Now that your garden is up and growing, it is a good time to start thinking about pest control for your home vegetable garden. Patty Lucas and Richard Durham, Extension Specialists, UK Cooperative Extension Service provide the following information.
You can control pest problems, and perhaps prevent future difficulties, in your garden by doing some advance planning and following a few simple Integrated Pest Management practices. IPM promotes minimal pesticide use and emphasizes use of all available pest control methods including cultural, mechanical and biological practices to prevent pest problems.
Examples of the IPM approach include using plants with natural disease tolerance or resistance, using mulch to control weeds or row covers to prevent insect damage and using naturally occurring organisms such as lady beetles or praying mantis.
Sanitation is another good IPM practice. Keep your garden well groomed during active growth. Once you spot diseased plant material, remove it immediately to keep diseases from spreading. Also, promptly remove vegetable plants when they cease to be productive. Although you should clear out unproductive vegetable plants from the garden area, you can add this plant material to a compost pile.
Before you buy seeds, plants or fertilizer, start your garden off right by answering these questions.
Have you taken a soil sample to determine if soil fertility and acidity/alkalinity will meet plants nutrient requirements?
Soil test results will let you know how much fertilizer is required to provide plants with needed nutrients, while preventing excessive use that contributes to groundwater, stream and lake pollution. Plants that are stressed or weak from insufficient nutrients or a pH thats too low or too high are more susceptible to disease and cant readily tolerate insect damage. To give your plants a healthy start, take a soil test (from your Cooperative Extension Office) and apply the fertilizer and other amendments according to the recommendations.
Do you plant your garden crops in the same spot year after year?
Crop rotation can help prevent insect and disease build-ups. For example, potatoes, eggplant, tomatoes and peppers are subject to the same insect and disease problems. Therefore, none of these crops should be planted in the same location more than every three consecutive years. After three years, switch to a different crop like beans or corn. If you have limited garden space, plant some vegetable plants in containers such as large pots or half whisky barrels as a form of crop rotation.
Make a diagram of your garden each year to avoid planting the same or closely related crops in exactly the same spot too frequently.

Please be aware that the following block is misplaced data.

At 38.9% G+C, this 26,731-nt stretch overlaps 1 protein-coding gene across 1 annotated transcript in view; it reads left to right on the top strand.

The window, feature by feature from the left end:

How do you select a vegetable plant variety?
Whether you are planting corn or tomatoes, check to see that the variety you are planting has some disease resistance or tolerance. For example, select tomato varieties labeled VFN, as theyre resistant to Verticillium Wilt, Fusarium and root-knot nematodes. Whereas, a tomato variety leveled V is only resistant to Verticillium Wilt.
Do you buy the cheapest transplants?
When it comes to transplants, the best buys are the healthy ones. A healthy transplant was seeded at the right time, grown at the proper temperature and received adequate light and moisture. It will have a compact growth structure with very small distances between leaves. The leaves will be dark green, large and upright with no tendency to droop. Stems will be pencil thick and rigid.
Avoid transplants that are beginning to produce flowers or fruit. It might seem that buying a plant with blooms or fruit will give you a head start in the garden. However, plants trying to produce fruit or flowers are slow to develop the good root systems needed to support later fruit production. Never buy plants that have insects present or are showing disease symptoms.
Do you plan to use mulch in your garden?
Mulch helps prevent weeds that will decrease your gardens production by competing with the vegetable plants for water, nutrients and sunlight. In addition, some weeds harbor diseases and insects that attack vegetable plants. Mulch also helps conserve soil moisture.
Several types of commercial mulch are available, or you can use newspapers for the mulch. Start with five to eight layers, adding more layers as the newspapers decompose to prevent weed growth throughout the growing season. Be sure to use only newspapers printed with soy-based ink and avoid using the glossy inserts.
By following these guidelines, you should have nutritious, delicious vegetables ready for your table!
If you need more information or have other horticulture questions, please contact Kim Cowherd, Franklin County Extension Agent for Horticulture at firstname.lastname@example.org or call 695-9035. If you would like to sign up for the monthly Horticulture newsletter, please call the Extension office and let them know!